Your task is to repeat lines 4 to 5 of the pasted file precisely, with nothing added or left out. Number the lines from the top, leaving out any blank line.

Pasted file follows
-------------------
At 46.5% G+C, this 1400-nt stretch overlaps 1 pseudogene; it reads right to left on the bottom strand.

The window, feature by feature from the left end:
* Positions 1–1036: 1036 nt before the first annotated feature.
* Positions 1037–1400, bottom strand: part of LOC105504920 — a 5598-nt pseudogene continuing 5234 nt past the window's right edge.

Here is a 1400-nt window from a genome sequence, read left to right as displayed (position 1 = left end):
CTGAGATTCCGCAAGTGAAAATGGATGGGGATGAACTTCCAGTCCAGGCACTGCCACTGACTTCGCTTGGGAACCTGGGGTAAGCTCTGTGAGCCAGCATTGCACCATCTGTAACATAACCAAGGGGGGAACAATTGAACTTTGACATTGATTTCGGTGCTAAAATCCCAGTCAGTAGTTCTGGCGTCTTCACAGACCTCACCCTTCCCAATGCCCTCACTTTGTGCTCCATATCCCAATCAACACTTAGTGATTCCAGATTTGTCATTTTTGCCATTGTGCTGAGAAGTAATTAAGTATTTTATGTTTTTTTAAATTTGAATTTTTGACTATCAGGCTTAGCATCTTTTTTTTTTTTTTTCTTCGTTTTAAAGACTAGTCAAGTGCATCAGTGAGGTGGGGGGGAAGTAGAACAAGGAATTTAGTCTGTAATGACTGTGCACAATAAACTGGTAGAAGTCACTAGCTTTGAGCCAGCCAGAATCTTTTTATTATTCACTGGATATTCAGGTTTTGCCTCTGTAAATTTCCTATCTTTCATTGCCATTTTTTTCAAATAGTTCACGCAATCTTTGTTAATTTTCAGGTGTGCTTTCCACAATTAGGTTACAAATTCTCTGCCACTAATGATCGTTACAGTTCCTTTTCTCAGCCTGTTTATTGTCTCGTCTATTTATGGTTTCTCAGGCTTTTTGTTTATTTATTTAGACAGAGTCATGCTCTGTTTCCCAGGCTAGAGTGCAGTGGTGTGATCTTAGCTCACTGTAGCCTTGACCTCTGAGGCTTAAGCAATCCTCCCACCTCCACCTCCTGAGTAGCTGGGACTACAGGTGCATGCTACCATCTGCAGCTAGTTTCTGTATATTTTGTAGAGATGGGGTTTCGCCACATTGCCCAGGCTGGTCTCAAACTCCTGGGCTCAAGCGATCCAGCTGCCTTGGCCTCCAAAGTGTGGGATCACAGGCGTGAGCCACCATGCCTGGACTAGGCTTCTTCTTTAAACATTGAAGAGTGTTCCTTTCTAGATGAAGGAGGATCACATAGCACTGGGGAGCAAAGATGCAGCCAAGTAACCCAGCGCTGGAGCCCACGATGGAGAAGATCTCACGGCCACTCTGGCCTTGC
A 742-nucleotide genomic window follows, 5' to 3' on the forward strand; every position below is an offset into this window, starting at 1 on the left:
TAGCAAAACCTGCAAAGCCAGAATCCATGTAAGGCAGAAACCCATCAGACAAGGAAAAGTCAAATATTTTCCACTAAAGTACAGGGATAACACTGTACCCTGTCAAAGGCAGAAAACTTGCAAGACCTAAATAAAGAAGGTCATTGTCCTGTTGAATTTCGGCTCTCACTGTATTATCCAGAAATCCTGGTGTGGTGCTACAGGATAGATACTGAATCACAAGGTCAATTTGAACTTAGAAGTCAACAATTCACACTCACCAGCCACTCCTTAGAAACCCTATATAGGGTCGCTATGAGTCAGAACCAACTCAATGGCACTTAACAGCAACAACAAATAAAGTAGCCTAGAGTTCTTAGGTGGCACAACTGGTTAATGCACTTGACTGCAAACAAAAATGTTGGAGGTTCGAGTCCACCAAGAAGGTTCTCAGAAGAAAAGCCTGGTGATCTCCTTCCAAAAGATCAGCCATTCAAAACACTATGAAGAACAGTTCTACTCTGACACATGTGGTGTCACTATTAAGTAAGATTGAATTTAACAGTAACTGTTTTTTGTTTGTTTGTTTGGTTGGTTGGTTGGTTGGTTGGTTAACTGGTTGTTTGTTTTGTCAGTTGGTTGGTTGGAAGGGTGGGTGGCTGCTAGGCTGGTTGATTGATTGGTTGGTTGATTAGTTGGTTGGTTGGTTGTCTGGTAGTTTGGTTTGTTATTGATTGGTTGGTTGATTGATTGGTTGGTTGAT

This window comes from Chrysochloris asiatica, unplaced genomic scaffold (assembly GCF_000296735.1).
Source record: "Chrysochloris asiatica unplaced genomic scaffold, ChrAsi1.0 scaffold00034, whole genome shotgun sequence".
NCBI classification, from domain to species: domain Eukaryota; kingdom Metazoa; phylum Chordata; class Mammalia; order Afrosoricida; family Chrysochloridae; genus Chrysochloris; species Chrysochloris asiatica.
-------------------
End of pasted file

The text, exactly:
* Positions 1037–1400, bottom strand: part of LOC105504920 — a 5598-nt pseudogene continuing 5234 nt past the window's right edge.

Here is a 1400-nt window from a genome sequence, read left to right as displayed (position 1 = left end):